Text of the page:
As in the movie, cheating the syndicate in real-life 1950s Los Angeles could lead to a deadly outcome.

Declaring the Two Tonys to be “no good,” L.A. Mafia boss Jack Dragna told Fratianno: “We’ve got to clip them.”

Fratianno was a Mob hit man who later became acting boss in Los Angeles before turning on his former underworld associates and testifying against them.

In August 1951, though, Fratianno carried out Dragna’s grisly command. Fratianno and a nervous, bungling first-time hit man from Buffalo, Charley “Bats” Battaglia, got in the back seat of a car behind the Two Tonys on a street near Hollywood Boulevard and killed the duo with gunshots to the head. Fratianno had coaxed the Two Tonys into the car at 1648 N. Ogden Drive by telling them he knew of a high-stakes card game they could knock over for as much as $40,000.

Though Webb and police officials indicated the movie’s plot was built around a criminal case in the mid-1940s, Lieberman implies that the Two Tonys murders, committed only a few years before the movie was released, influenced the filmmakers. Lieberman points out that on one occasion when Fratianno was at the police station on a different arrest, the mobster said he saw his name on the cover of a movie script.

Authorities could never pin the Two Tonys murders on Fratianno, but even though he skirted justice in this matter, he remained in trouble with the law, finally becoming a protected government witness for a while.

In the meantime, Webb rocketed to even more fame than before, receiving 400 fan letters a week. He kept them on file to track viewer opinions. Though Webb died in 1982 of an apparent heart attack at age 62, his portrayal of the LAPD continues to influence the way crime stories are told in Los Angeles and beyond. He is especially credited for his role in humanizing law enforcement officers.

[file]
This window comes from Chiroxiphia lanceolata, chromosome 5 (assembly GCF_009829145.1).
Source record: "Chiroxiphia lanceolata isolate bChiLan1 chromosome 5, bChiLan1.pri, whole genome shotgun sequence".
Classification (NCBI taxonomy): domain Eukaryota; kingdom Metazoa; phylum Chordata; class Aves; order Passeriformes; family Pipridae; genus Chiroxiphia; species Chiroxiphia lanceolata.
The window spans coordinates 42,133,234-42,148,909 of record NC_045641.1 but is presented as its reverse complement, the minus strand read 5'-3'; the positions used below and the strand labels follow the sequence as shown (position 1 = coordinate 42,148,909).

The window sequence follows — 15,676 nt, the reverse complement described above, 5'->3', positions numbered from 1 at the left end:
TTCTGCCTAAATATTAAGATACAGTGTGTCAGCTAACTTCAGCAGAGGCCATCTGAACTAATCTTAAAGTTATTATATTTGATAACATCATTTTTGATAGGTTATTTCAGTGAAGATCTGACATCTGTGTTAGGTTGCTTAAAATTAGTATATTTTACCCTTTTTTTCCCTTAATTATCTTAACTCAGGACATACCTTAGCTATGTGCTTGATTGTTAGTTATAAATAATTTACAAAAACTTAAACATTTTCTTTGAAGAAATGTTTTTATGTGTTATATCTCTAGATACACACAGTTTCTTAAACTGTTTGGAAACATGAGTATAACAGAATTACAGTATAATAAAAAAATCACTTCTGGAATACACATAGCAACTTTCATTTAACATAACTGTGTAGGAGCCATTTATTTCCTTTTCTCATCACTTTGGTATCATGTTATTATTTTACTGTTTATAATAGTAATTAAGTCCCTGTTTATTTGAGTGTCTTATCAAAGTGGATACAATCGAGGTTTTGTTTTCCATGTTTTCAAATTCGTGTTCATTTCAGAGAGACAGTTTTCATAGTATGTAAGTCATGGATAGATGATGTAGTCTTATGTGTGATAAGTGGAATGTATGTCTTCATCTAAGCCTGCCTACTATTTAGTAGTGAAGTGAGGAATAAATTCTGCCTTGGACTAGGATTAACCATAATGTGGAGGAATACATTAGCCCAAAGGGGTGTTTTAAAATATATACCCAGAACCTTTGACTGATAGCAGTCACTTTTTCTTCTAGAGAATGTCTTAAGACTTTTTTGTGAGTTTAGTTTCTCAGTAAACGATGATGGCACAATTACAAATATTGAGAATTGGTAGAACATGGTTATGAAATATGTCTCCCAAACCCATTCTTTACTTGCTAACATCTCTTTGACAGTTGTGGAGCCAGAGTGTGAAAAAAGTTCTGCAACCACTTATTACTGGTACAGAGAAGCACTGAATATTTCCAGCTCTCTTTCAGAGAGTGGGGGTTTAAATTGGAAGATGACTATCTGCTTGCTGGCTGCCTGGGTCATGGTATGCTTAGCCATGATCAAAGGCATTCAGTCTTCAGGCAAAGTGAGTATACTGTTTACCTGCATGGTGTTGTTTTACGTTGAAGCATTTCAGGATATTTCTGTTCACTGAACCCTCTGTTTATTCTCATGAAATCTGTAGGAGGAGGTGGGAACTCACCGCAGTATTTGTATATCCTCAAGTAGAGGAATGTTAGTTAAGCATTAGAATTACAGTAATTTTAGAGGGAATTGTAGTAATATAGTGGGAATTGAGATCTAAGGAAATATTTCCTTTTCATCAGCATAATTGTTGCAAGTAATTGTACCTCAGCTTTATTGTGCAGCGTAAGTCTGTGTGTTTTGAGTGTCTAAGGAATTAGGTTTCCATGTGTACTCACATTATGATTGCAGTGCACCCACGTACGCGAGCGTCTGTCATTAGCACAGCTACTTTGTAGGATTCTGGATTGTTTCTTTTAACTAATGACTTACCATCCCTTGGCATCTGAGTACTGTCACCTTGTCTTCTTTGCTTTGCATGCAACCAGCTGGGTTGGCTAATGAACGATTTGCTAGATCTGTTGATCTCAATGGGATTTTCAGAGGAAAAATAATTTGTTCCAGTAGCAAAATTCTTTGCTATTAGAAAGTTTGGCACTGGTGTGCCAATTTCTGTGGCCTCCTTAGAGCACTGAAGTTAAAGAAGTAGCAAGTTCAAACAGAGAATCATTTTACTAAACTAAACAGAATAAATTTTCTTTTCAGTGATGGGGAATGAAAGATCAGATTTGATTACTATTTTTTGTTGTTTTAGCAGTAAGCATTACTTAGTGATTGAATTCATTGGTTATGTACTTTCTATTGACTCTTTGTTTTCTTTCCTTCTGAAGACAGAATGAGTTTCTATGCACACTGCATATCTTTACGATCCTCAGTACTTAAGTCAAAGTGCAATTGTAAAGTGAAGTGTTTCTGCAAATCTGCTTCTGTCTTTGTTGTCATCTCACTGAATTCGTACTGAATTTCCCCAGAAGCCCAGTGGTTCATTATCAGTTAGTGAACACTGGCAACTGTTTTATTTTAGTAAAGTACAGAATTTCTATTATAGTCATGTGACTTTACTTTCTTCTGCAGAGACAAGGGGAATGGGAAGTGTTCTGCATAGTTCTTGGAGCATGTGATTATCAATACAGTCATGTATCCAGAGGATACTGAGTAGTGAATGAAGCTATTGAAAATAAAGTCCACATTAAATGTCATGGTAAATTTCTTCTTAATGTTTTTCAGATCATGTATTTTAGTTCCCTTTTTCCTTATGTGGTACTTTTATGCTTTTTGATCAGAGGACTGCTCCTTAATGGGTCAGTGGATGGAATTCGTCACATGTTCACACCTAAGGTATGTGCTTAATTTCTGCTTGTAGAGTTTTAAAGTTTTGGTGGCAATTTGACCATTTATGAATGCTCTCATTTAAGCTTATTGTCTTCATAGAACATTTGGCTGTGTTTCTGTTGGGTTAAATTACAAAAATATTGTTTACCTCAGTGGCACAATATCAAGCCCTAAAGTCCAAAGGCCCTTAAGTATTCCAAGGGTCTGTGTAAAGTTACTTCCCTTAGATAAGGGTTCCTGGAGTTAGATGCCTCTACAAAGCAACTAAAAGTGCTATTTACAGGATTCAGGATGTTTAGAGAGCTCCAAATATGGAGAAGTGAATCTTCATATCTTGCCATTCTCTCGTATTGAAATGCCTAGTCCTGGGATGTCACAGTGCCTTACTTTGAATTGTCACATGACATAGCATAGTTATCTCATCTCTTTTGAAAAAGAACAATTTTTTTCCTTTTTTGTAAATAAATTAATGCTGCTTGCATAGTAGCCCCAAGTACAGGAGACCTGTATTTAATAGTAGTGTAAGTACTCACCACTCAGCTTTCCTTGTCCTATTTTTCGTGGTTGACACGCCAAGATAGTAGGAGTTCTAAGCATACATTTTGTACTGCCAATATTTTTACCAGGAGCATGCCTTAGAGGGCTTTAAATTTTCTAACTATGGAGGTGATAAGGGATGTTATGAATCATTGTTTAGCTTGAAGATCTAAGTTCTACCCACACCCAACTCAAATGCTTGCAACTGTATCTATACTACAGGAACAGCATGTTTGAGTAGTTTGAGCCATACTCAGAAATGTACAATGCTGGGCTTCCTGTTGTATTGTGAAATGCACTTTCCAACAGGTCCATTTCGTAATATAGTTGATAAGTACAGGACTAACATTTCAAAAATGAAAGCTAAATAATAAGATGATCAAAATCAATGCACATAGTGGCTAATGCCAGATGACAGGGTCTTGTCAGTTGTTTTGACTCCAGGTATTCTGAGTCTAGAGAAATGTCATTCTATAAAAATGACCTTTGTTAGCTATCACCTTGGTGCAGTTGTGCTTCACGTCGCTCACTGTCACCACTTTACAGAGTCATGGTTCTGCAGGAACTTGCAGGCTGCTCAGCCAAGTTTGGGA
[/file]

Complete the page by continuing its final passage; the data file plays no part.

For some, though, Webb’s cozy relationship with the police department was over the top. At one point, Webb even convinced the department to send a policeman to his Encino residence just off Ventura Boulevard to give technical advice on bugging the home for evidence he could use in his divorce from singer Julie London, according to Lieberman.

Los Angeles cop-turned-author Joseph Wambaugh said he didn’t send a draft of his first novel, The New Centurions, up the chain of command for approval because he had known how the department’s public relations operation red-penciled Webb’s scripts in exchange for the access and favors the star enjoyed. Wambaugh said Webb complained about such censoring but toed the line anyway.

That knowledge was enough to keep Wambaugh, a Marine Corps veteran who was still on the police force when his first novel was published in 1971, from allowing the department’s higher-ups to eyeball his unpublished manuscript.

“I saw what they did to Webb and his scripts,” Wambaugh said, “and I knew damn well they weren’t going to approve even the first 10 pages of my novel, because I was really telling the truth about police work.”

After publishing two more books, Wambaugh left the police force to write full time. It had gotten to the point where criminal suspects in handcuffs were asking for his autograph.

Wambaugh is not the only writer fully aware of Webb’s impact on stories about the L.A. underworld. Popular crime novelist James Ellroy, who has incorporated the Two Tonys murders into his fiction, said Webb’s 1958 book The Badge got him hooked on crime writing in his youth. “He hot-wired me to L.A. crime forever,” Ellroy wrote.

A lot of people are still hot-wired to Webb’s body of work. More than 5,300 fans follow the Jack Webb Archives on Facebook, and long after the actor’s death, the Los Angeles Police Department continues to honor his legacy. Shortly after Webb died, the department “promoted” Joe Friday from sergeant to lieutenant and retired his iconic badge, No. 714.

To this day, the Los Angeles Police Museum website sells a $15 sketch of the actor. Looming over Webb’s shoulder is the famous badge.

In addition, the museum’s annual “Legacy of Service” awards gala is named after Webb. This year’s event is scheduled for September 29 at the Sheraton Universal Hotel. The 2018 honoree is Los Angeles County Sheriff Jim McDonnell. A special guest, actor Kent McCord, also is being recognized. McCord starred in the television police series Adam-12 that aired on NBC from the late ’60s to the mid-’70s.

That show’s co-creator and producer: Jack Webb.

Larry Henry is a veteran print and broadcast journalist. He served as press secretary for Nevada Governor Bob Miller, and was political editor at the Las Vegas Sun and managing editor at KFSM-TV, the CBS affiliate in Northwest Arkansas. Henry taught journalism at Haas Hall Academy in Bentonville, Arkansas, and now is the headmaster at the school’s campus in Rogers, Arkansas. The Mob in Pop Culture blog appears monthly.